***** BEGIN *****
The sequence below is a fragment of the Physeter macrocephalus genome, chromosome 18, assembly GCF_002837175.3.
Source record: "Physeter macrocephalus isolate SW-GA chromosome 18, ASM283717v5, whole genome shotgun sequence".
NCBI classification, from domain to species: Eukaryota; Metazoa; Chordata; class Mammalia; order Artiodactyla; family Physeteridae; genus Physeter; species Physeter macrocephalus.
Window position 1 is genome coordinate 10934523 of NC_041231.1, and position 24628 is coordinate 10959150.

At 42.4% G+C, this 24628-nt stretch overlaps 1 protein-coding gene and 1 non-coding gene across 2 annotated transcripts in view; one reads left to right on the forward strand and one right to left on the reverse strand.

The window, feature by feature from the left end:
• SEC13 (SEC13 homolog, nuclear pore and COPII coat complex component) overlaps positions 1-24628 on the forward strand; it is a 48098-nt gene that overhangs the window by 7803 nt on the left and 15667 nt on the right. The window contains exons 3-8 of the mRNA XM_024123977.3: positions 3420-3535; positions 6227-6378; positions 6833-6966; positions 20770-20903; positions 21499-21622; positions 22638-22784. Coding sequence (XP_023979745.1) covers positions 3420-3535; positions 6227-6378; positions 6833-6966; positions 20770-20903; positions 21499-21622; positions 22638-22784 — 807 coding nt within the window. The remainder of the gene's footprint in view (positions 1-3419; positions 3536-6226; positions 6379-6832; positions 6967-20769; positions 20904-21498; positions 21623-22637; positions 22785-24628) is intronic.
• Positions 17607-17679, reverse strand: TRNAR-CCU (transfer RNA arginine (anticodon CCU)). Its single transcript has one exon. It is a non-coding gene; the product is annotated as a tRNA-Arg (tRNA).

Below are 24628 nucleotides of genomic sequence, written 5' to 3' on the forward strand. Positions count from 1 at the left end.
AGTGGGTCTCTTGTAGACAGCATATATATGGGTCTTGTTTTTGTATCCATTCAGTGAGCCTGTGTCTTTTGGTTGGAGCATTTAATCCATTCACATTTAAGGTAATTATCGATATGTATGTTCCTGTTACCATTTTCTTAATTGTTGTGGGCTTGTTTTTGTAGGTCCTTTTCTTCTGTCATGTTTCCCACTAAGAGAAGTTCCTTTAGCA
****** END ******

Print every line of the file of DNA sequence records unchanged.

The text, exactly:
The sequence below is a fragment of the Physeter macrocephalus genome, chromosome 18, assembly GCF_002837175.3.
Source record: "Physeter macrocephalus isolate SW-GA chromosome 18, ASM283717v5, whole genome shotgun sequence".
NCBI classification, from domain to species: Eukaryota; Metazoa; Chordata; class Mammalia; order Artiodactyla; family Physeteridae; genus Physeter; species Physeter macrocephalus.
Window position 1 is genome coordinate 10934523 of NC_041231.1, and position 24628 is coordinate 10959150.

At 42.4% G+C, this 24628-nt stretch overlaps 1 protein-coding gene and 1 non-coding gene across 2 annotated transcripts in view; one reads left to right on the forward strand and one right to left on the reverse strand.

The window, feature by feature from the left end:
• SEC13 (SEC13 homolog, nuclear pore and COPII coat complex component) overlaps positions 1-24628 on the forward strand; it is a 48098-nt gene that overhangs the window by 7803 nt on the left and 15667 nt on the right. The window contains exons 3-8 of the mRNA XM_024123977.3: positions 3420-3535; positions 6227-6378; positions 6833-6966; positions 20770-20903; positions 21499-21622; positions 22638-22784. Coding sequence (XP_023979745.1) covers positions 3420-3535; positions 6227-6378; positions 6833-6966; positions 20770-20903; positions 21499-21622; positions 22638-22784 — 807 coding nt within the window. The remainder of the gene's footprint in view (positions 1-3419; positions 3536-6226; positions 6379-6832; positions 6967-20769; positions 20904-21498; positions 21623-22637; positions 22785-24628) is intronic.
• Positions 17607-17679, reverse strand: TRNAR-CCU (transfer RNA arginine (anticodon CCU)). Its single transcript has one exon. It is a non-coding gene; the product is annotated as a tRNA-Arg (tRNA).

Below are 24628 nucleotides of genomic sequence, written 5' to 3' on the forward strand. Positions count from 1 at the left end.
AGTGGGTCTCTTGTAGACAGCATATATATGGGTCTTGTTTTTGTATCCATTCAGTGAGCCTGTGTCTTTTGGTTGGAGCATTTAATCCATTCACATTTAAGGTAATTATCGATATGTATGTTCCTGTTACCATTTTCTTAATTGTTGTGGGCTTGTTTTTGTAGGTCCTTTTCTTCTGTCATGTTTCCCACTAAGAGAAGTTCCTTTAGCA